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BUSINESS CHARACTERISTICS OF SMALL AND MEDIUM-SIZED AUSTRALIAN EXPORTERS
Comparing Exporters with Non-Exporters
For all businesses in the sample an average, or mean, was taken for sales, sales per employee, average wage, value-added, assets, age or length of current ownership and number of employees. Table 2 shows the statistics for all industries, and separately for Manufacturing businesses.
These statistics show that exporters have higher total sales, sales per employee, and value-added; pay higher average wages; and, possess more assets than non-exporters. They have also been in operation under current ownership longer and employ more staff than non-exporters.
Businesses were also classified according to whether they had any degree of foreign ownership, a web presence, increased targeting of export markets and whether they were involved in innovation activity such as goods and services innovation, operational process innovation or organisational/management innovation. Table 3 shows the results.
In both samples it is clear that exporters have a higher propensity to have some degree of foreign ownership, a web presence, target export markets and engage in innovative activity.
Exporters and Non-Exporters Across All Industries
A statistical analysis of the total BLD sample shows that sales per employee (which is a labour productivity proxy), business age, foreign ownership, web presence (which is a proxy for ICT use) and increased targeting of export markets (which is a proxy for management commitment to export) are all positively and significantly associated with exporting.
When businesses were looked at according to size (1-4, 5-19, 20-99 and 100-200 employees) it was found that businesses with 1-4 employees were less likely to export than larger businesses, but as business size increased there was not a proportional increase in the probability of exporting.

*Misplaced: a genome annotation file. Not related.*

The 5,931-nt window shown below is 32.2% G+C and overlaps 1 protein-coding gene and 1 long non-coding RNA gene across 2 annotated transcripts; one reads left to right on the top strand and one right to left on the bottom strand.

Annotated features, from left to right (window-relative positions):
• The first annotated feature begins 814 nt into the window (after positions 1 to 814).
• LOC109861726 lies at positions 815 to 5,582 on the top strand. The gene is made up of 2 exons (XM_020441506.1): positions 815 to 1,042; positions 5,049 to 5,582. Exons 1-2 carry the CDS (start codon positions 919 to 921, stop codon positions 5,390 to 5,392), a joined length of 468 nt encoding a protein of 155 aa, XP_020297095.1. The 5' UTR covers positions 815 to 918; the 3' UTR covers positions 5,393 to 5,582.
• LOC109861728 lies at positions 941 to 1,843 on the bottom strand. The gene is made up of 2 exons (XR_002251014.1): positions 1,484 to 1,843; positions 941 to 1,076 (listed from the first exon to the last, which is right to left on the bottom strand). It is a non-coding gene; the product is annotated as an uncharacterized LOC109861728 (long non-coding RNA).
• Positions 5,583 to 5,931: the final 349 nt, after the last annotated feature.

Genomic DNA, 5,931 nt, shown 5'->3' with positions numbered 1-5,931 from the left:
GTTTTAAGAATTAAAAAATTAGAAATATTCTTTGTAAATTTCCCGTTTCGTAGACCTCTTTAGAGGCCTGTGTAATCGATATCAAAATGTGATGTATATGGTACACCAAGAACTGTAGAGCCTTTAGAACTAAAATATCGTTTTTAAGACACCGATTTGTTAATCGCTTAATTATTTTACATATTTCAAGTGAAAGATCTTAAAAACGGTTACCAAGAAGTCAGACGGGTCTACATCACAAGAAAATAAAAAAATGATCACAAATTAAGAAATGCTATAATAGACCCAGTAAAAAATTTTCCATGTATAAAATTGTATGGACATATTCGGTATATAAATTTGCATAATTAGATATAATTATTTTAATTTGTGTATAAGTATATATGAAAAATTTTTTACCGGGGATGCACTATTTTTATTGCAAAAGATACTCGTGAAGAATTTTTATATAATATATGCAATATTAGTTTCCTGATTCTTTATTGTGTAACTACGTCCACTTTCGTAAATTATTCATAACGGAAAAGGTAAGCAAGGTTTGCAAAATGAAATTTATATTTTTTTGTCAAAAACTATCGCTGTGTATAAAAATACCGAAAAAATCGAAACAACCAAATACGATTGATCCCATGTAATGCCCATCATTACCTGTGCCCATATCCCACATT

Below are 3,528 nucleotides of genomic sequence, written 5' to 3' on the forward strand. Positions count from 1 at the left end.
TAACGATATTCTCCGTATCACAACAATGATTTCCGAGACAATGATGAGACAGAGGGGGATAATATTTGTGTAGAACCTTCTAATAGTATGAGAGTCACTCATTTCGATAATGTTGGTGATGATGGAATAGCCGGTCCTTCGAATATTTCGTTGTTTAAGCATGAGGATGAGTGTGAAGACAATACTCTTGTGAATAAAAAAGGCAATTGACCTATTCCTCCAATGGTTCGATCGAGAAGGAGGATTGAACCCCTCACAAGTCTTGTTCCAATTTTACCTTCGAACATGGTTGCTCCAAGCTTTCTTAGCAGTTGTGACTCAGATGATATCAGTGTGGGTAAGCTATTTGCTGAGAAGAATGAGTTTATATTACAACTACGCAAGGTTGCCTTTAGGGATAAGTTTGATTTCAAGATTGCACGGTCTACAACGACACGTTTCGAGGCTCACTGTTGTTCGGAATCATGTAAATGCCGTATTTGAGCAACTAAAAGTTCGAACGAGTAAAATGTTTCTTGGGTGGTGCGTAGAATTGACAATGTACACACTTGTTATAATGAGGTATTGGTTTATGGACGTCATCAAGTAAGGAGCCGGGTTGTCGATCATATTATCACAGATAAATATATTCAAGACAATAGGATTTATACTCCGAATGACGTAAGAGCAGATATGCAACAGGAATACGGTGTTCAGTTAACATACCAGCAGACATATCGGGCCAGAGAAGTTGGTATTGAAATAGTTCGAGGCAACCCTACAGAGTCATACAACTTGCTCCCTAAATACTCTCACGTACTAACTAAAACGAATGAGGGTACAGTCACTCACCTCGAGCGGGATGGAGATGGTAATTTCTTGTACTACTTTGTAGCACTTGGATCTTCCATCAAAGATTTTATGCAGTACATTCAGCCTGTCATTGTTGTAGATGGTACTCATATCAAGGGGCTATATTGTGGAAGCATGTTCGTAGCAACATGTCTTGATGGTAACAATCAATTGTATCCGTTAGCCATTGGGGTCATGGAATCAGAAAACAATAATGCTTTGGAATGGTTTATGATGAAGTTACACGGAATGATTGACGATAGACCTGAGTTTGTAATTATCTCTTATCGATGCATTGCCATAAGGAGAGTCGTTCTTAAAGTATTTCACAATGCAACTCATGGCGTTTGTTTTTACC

Exporters and Non-Exporters for the Manufacturing Division
When the sample size is reduced from 5,747 businesses across 14 industry divisions to 872 businesses in the Manufacturing Division, the results are very similar. The labour productivity proxy, foreign ownership, and the use of ICT and management commitment to export proxies are all positively and significantly associated with exporting. However, the use of different innovations are not significant.
There were some differences when comparing manufacturing businesses to all industries, especially when looking at business age and business size. Among manufacturing businesses, longevity or age is neutral in its effect on exporting, while the data suggests the effect of size on export status diminishes once a manufacturing business employs more than 100 staff.
Australian small and medium-sized businesses in the BLD that were exporters in 2006-07 have higher total sales and sales per employee; generate more value-added; pay higher average wages; and, possess more assets than non-exporters. In addition, they have been in operation under current ownership longer and employ more staff than non-exporters.
The results suggest that productivity, foreign ownership, commitment to export, use of information and communication technology, and business size are positively and significantly associated with export status. However, business size (as measured by number of employees) appears to have a non-linear relationship with export status. In particular amongst manufacturing businesses the marginal effect of size seems to diminish after a business employs more than 100 staff.
This article is based on a paper presented by David Hansell and Tala Talgaswatta at the 2009 Australian Conference of Economists held at Adelaide University. For further information on the analysis in this article and the variables used please contact David Hansell on Canberra (02) 6252 7456 or email <firstname.lastname@example.org>.
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